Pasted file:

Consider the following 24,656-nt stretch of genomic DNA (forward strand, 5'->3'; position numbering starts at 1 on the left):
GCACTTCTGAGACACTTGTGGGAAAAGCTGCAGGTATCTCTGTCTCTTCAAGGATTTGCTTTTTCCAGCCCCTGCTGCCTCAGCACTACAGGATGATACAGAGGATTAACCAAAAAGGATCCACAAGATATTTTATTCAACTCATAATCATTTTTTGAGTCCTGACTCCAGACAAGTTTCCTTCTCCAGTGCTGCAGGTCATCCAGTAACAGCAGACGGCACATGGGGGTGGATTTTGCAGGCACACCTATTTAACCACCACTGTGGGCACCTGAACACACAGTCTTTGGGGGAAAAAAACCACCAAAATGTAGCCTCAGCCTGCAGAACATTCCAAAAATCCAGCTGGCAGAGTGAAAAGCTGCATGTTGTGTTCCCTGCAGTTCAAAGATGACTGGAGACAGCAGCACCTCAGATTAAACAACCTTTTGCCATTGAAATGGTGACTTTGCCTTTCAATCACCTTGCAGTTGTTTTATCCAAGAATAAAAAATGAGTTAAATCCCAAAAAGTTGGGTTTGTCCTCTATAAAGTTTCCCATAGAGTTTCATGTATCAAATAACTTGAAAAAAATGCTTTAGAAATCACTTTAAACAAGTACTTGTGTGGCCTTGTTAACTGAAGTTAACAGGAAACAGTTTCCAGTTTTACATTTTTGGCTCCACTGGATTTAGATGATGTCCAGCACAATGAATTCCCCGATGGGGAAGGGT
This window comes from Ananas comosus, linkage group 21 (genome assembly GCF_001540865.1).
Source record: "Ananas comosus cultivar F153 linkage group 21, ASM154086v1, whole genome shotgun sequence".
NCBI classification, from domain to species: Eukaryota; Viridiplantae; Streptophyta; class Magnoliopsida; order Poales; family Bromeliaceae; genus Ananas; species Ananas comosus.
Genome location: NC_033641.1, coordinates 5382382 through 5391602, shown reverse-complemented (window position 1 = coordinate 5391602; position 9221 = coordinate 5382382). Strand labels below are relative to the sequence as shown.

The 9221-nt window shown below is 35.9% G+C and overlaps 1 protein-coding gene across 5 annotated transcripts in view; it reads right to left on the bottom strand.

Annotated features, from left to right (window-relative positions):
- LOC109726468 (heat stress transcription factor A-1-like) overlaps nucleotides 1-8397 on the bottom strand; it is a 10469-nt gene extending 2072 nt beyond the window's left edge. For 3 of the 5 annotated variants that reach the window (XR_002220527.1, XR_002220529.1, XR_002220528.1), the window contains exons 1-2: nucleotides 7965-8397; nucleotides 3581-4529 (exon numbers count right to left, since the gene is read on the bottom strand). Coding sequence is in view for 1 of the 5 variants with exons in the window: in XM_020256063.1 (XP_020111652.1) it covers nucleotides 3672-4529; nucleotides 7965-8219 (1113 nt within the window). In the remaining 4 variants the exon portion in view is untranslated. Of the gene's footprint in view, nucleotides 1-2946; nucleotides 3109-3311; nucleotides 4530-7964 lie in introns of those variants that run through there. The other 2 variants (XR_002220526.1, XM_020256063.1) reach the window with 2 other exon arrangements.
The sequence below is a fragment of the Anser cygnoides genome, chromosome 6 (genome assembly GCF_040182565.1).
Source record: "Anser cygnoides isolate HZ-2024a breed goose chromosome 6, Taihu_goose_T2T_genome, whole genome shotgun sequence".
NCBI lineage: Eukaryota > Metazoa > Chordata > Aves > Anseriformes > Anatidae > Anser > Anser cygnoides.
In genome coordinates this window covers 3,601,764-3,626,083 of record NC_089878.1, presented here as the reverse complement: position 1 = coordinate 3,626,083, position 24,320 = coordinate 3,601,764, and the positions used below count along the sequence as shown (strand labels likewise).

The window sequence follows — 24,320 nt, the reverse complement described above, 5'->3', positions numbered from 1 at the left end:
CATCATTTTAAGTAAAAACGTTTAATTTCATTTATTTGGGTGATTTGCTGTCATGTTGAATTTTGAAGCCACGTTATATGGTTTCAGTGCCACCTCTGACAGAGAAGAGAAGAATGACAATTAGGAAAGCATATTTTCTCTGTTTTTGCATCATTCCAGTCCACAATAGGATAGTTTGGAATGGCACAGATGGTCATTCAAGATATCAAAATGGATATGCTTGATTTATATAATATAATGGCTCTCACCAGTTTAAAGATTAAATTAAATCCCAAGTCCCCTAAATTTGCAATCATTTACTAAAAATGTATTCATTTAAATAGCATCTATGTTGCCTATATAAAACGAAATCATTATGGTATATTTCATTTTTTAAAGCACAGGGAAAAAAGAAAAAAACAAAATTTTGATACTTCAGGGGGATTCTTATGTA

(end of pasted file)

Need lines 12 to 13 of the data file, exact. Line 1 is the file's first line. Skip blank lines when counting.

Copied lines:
NCBI lineage: Eukaryota > Metazoa > Chordata > Aves > Anseriformes > Anatidae > Anser > Anser cygnoides.
In genome coordinates this window covers 3,601,764-3,626,083 of record NC_089878.1, presented here as the reverse complement: position 1 = coordinate 3,626,083, position 24,320 = coordinate 3,601,764, and the positions used below count along the sequence as shown (strand labels likewise).